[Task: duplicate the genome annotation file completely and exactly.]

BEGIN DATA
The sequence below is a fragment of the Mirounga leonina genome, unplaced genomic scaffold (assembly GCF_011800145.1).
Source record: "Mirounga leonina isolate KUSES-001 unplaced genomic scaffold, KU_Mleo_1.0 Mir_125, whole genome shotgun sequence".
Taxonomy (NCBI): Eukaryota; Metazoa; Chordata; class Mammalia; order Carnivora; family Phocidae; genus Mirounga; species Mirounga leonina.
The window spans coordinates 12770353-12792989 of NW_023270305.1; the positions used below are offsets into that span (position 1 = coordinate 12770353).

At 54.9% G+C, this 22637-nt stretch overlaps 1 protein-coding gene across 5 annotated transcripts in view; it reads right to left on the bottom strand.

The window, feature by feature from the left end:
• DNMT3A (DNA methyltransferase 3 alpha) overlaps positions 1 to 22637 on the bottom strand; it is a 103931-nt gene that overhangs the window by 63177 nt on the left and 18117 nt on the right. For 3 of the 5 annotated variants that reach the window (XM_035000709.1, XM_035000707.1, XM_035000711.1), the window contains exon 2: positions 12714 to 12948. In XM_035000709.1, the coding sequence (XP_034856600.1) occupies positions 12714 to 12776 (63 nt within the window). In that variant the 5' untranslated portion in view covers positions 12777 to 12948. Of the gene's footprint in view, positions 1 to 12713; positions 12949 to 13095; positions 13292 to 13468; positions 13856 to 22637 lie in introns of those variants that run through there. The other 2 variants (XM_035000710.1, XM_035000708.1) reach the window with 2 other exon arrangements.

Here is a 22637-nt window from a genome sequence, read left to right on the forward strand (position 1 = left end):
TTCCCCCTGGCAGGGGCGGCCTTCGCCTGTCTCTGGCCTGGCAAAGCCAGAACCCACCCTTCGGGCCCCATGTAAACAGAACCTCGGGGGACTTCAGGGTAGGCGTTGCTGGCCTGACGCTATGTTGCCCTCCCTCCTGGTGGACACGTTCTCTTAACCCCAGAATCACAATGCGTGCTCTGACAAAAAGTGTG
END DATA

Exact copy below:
The sequence below is a fragment of the Mirounga leonina genome, unplaced genomic scaffold (assembly GCF_011800145.1).
Source record: "Mirounga leonina isolate KUSES-001 unplaced genomic scaffold, KU_Mleo_1.0 Mir_125, whole genome shotgun sequence".
Taxonomy (NCBI): Eukaryota; Metazoa; Chordata; class Mammalia; order Carnivora; family Phocidae; genus Mirounga; species Mirounga leonina.
The window spans coordinates 12770353-12792989 of NW_023270305.1; the positions used below are offsets into that span (position 1 = coordinate 12770353).

At 54.9% G+C, this 22637-nt stretch overlaps 1 protein-coding gene across 5 annotated transcripts in view; it reads right to left on the bottom strand.

The window, feature by feature from the left end:
• DNMT3A (DNA methyltransferase 3 alpha) overlaps positions 1 to 22637 on the bottom strand; it is a 103931-nt gene that overhangs the window by 63177 nt on the left and 18117 nt on the right. For 3 of the 5 annotated variants that reach the window (XM_035000709.1, XM_035000707.1, XM_035000711.1), the window contains exon 2: positions 12714 to 12948. In XM_035000709.1, the coding sequence (XP_034856600.1) occupies positions 12714 to 12776 (63 nt within the window). In that variant the 5' untranslated portion in view covers positions 12777 to 12948. Of the gene's footprint in view, positions 1 to 12713; positions 12949 to 13095; positions 13292 to 13468; positions 13856 to 22637 lie in introns of those variants that run through there. The other 2 variants (XM_035000710.1, XM_035000708.1) reach the window with 2 other exon arrangements.

Here is a 22637-nt window from a genome sequence, read left to right on the forward strand (position 1 = left end):
TTCCCCCTGGCAGGGGCGGCCTTCGCCTGTCTCTGGCCTGGCAAAGCCAGAACCCACCCTTCGGGCCCCATGTAAACAGAACCTCGGGGGACTTCAGGGTAGGCGTTGCTGGCCTGACGCTATGTTGCCCTCCCTCCTGGTGGACACGTTCTCTTAACCCCAGAATCACAATGCGTGCTCTGACAAAAAGTGTG